The Chief Sin Of Man
Monday, I posted a piece about our culture’s relationship with and misunderstanding of humility. Today, I’m pondering the link between this virtue and so many others in the Christian life. The research that has me noodling on humility comes from a sociologist named Ashely Merryman. Her work reveals that people who are intellectually humble are also more l likely to be generous, faithful, and strong in leadership, while the intellectually arrogant tend to seek their own desires first, which sabotages them in those areas.
From a Biblical point of view, this makes perfect sense. After all, humility is the opposite of the first sin: pride. It was pride that created conflict in our story:
How you have fallen from heaven,
morning star, son of the dawn!
You have been cast down to the earth,
you who once laid low the nations!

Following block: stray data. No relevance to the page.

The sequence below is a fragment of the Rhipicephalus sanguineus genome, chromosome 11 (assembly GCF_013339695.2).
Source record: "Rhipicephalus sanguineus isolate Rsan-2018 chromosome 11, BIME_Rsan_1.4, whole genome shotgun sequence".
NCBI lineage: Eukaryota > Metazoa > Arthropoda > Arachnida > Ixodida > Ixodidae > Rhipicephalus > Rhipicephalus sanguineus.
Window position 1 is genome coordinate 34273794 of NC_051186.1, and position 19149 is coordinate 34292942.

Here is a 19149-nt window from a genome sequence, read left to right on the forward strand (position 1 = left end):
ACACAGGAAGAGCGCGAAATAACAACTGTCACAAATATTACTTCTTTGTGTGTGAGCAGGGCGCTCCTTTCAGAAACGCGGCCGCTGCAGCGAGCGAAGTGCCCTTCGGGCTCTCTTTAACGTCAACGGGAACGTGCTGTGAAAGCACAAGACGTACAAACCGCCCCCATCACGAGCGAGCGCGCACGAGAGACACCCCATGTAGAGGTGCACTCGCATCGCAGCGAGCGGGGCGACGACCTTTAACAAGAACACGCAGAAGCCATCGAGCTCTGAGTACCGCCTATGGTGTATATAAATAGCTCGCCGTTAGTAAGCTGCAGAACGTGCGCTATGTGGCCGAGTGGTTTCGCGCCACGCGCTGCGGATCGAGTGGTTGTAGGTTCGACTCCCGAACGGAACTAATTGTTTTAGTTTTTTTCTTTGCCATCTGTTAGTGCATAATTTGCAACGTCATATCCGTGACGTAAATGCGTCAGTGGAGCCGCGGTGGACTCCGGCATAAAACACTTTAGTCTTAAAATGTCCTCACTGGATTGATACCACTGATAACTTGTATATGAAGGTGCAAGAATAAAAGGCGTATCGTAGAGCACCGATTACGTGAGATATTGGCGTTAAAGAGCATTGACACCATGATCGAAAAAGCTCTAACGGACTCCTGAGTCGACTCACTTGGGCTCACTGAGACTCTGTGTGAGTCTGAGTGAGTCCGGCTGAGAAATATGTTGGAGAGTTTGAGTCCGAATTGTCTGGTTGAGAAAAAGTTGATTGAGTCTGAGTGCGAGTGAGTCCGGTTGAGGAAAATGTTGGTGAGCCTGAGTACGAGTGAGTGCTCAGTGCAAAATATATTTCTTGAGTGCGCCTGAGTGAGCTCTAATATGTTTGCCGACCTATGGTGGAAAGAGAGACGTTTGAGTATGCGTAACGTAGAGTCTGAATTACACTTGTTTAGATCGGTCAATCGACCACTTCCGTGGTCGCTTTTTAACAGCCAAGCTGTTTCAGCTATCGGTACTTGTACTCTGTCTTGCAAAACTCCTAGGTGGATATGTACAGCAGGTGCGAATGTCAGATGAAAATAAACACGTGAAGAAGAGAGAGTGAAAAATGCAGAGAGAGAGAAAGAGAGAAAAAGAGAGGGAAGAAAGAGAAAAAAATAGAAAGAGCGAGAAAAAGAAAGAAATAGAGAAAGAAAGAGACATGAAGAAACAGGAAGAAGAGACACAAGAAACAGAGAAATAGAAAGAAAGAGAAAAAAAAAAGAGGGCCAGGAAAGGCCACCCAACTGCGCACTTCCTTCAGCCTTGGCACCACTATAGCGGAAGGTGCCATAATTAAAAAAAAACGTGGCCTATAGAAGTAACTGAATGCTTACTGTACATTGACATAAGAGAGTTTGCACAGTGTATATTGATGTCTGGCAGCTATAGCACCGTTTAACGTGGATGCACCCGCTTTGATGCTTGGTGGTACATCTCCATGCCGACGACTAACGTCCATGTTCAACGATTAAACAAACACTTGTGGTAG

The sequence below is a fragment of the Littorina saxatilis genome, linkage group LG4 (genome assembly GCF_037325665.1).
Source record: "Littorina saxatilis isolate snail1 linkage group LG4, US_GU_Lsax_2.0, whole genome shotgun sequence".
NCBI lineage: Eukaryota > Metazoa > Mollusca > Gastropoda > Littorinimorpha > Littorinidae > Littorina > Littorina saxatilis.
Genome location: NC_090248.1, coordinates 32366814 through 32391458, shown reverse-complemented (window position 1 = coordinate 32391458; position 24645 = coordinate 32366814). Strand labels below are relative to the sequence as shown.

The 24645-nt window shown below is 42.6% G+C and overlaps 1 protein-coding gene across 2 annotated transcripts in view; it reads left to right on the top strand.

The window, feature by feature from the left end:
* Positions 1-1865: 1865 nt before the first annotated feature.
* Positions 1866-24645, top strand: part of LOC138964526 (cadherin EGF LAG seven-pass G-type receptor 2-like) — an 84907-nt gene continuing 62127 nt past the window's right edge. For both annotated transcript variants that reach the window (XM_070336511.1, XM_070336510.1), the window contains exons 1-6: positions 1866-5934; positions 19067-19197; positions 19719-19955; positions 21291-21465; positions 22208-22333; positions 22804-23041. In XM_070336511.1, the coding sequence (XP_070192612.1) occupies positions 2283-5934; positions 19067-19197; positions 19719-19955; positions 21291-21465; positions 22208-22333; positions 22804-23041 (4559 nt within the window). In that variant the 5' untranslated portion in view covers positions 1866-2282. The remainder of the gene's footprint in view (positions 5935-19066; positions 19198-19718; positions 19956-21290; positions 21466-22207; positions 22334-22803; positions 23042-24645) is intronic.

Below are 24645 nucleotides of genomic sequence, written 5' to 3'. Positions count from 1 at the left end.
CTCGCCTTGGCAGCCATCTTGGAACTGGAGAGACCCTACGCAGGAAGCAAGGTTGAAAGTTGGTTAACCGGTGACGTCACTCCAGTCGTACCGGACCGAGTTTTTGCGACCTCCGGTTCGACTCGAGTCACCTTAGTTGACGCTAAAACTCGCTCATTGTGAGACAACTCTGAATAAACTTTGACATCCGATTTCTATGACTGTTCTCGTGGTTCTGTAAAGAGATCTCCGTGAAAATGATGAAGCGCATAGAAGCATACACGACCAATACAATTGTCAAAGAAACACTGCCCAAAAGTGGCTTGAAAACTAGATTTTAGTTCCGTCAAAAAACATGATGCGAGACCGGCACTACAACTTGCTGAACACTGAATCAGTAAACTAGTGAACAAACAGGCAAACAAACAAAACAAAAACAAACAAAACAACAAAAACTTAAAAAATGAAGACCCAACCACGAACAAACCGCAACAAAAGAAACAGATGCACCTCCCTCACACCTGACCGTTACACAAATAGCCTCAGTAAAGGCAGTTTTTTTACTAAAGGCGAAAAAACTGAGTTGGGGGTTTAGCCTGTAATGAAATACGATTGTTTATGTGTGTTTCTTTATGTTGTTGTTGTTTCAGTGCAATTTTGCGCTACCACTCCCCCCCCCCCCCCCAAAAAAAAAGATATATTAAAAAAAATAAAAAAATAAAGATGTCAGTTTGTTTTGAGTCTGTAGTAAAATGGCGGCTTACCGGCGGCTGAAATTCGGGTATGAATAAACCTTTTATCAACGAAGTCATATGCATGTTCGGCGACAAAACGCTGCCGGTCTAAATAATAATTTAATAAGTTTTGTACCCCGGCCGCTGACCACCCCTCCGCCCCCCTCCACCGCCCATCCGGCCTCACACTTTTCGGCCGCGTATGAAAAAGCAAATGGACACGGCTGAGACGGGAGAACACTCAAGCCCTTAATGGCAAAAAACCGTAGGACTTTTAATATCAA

You said in your heart,
“I will ascend to the heavens;
I will raise my throne
above the stars of God;
I will sit enthroned on the mount of assembly,
on the utmost heights of Mount Zaphon.
I will ascend above the tops of the clouds;
I will make myself like the Most High.”
But you are brought down to the realm of the dead,
to the depths of the pit.
It was pride that the serpent whispered to the first human sinner:
“You will not certainly die,” the serpent said to the woman. “For God knows that when you eat from it your eyes will be opened, and you will be like God…”
C. S. Lewis saw pride as the gateway to all other sins. He wrote, “The essential vice, the utmost evil, is Pride. Unchastity, greed, drunkenness, and all that, are mere flea-bites in comparison: it was through Pride that the devil became the devil: Pride leads to every other vice: it is the complete anti-God state of mind.”
In the parable of the prodigal son, the son who swallows his pride is the one who is reunited with his father.
Humility is not only a helpful virtue for a better social life a la Ashley Merryman, it is a necessary virtue for the Christian life a la Jesus Christ.